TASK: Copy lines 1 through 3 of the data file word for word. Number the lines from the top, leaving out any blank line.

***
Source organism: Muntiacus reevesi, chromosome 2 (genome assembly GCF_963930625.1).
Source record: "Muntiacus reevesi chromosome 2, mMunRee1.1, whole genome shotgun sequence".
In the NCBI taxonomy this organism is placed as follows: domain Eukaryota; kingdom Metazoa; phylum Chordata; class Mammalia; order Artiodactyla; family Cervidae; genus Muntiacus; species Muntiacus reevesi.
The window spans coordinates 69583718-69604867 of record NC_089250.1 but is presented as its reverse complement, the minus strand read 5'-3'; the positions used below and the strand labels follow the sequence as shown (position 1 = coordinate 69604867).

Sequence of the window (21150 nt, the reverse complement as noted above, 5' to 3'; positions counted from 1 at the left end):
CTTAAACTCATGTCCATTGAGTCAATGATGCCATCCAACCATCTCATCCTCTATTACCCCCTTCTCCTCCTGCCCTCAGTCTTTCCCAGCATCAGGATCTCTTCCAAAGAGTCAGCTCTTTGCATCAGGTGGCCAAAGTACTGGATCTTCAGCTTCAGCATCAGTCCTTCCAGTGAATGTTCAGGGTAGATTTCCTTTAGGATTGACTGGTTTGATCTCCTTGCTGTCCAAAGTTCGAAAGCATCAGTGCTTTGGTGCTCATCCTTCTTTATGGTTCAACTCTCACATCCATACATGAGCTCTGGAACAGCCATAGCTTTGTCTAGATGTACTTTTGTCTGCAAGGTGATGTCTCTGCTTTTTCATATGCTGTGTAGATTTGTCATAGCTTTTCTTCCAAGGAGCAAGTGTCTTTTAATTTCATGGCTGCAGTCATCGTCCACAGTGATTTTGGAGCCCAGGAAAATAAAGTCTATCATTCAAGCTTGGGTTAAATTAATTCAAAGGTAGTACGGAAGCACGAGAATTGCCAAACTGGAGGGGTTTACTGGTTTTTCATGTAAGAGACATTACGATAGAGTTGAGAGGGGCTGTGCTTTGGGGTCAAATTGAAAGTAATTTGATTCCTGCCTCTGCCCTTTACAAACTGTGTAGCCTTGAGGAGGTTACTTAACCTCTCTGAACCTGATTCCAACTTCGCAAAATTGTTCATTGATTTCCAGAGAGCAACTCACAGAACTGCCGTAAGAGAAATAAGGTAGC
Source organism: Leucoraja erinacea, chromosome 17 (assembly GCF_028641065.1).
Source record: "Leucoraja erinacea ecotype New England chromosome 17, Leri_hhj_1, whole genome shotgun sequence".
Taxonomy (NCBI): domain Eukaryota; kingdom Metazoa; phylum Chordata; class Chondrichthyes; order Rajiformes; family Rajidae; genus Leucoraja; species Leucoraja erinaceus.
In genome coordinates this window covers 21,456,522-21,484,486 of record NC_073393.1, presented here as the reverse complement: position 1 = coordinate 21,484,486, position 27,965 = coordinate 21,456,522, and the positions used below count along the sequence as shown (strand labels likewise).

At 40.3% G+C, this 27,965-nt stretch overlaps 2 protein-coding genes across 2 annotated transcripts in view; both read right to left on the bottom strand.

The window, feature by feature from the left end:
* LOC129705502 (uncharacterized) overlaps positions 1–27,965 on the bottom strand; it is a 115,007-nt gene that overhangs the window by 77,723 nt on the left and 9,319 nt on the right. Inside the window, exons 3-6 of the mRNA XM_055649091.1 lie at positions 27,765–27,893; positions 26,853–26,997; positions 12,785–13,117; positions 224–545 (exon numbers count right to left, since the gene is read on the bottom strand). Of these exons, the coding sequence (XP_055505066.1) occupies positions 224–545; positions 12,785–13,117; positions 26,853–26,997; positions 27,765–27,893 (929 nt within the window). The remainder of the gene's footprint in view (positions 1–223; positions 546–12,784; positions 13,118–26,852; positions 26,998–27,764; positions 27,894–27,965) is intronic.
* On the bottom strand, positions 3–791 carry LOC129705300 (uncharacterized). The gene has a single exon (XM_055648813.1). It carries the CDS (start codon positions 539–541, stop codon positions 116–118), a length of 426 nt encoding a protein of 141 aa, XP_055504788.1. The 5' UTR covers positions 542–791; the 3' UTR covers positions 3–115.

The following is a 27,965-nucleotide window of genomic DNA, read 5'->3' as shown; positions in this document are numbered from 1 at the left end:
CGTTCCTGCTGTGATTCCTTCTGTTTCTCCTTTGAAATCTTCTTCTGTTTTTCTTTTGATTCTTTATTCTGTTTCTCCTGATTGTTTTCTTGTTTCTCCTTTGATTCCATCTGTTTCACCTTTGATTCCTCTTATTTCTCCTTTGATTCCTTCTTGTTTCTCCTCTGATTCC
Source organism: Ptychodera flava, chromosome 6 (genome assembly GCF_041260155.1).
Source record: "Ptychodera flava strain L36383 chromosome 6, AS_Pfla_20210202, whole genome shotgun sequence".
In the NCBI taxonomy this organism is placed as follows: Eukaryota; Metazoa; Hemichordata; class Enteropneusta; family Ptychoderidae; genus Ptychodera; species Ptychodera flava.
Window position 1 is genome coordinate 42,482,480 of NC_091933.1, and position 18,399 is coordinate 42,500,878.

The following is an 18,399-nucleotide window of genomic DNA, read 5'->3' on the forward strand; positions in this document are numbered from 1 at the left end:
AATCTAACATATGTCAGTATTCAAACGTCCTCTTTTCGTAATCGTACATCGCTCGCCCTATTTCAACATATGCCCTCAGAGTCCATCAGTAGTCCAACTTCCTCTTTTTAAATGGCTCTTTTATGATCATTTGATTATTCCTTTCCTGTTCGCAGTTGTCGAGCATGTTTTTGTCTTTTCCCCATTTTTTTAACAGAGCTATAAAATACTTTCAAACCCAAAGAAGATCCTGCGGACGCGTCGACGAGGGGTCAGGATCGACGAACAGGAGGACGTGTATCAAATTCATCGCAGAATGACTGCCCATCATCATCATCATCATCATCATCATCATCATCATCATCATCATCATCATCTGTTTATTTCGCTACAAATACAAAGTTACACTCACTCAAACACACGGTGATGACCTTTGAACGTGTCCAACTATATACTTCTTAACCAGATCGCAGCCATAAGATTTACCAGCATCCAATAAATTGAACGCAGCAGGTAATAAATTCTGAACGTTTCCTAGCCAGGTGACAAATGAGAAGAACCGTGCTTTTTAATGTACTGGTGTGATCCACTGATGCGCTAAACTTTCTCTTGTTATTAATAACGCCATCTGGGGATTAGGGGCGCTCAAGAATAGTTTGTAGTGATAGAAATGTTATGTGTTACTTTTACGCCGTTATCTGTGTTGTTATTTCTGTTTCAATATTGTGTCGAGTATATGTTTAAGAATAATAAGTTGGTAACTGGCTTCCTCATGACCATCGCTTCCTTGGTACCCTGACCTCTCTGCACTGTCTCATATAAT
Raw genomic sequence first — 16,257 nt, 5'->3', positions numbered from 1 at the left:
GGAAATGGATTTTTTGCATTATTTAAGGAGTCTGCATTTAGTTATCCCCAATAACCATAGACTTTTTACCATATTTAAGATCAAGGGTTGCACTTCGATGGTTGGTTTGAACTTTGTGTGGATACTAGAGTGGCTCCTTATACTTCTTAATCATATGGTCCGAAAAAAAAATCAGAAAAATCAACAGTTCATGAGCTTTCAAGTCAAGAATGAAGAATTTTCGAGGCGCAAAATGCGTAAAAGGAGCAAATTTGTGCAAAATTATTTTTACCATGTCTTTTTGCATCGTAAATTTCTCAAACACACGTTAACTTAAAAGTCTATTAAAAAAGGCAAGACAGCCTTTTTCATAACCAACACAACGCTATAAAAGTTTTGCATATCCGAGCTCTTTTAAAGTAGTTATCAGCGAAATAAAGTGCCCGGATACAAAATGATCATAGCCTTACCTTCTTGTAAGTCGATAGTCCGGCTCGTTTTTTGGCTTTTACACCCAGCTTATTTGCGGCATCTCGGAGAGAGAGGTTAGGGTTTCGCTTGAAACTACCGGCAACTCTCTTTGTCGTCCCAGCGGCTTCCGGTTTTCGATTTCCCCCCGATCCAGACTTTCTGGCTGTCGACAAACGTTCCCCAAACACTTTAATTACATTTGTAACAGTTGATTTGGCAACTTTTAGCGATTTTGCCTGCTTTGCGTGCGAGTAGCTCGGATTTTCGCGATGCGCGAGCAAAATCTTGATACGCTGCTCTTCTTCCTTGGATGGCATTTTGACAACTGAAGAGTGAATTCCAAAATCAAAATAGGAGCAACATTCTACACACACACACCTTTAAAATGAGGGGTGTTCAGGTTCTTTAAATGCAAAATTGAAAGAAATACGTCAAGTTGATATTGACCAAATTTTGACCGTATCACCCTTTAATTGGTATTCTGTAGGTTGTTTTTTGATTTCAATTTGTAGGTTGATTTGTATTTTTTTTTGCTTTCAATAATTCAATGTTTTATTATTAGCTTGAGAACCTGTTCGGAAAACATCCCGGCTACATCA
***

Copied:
Source organism: Muntiacus reevesi, chromosome 2 (genome assembly GCF_963930625.1).
Source record: "Muntiacus reevesi chromosome 2, mMunRee1.1, whole genome shotgun sequence".
In the NCBI taxonomy this organism is placed as follows: domain Eukaryota; kingdom Metazoa; phylum Chordata; class Mammalia; order Artiodactyla; family Cervidae; genus Muntiacus; species Muntiacus reevesi.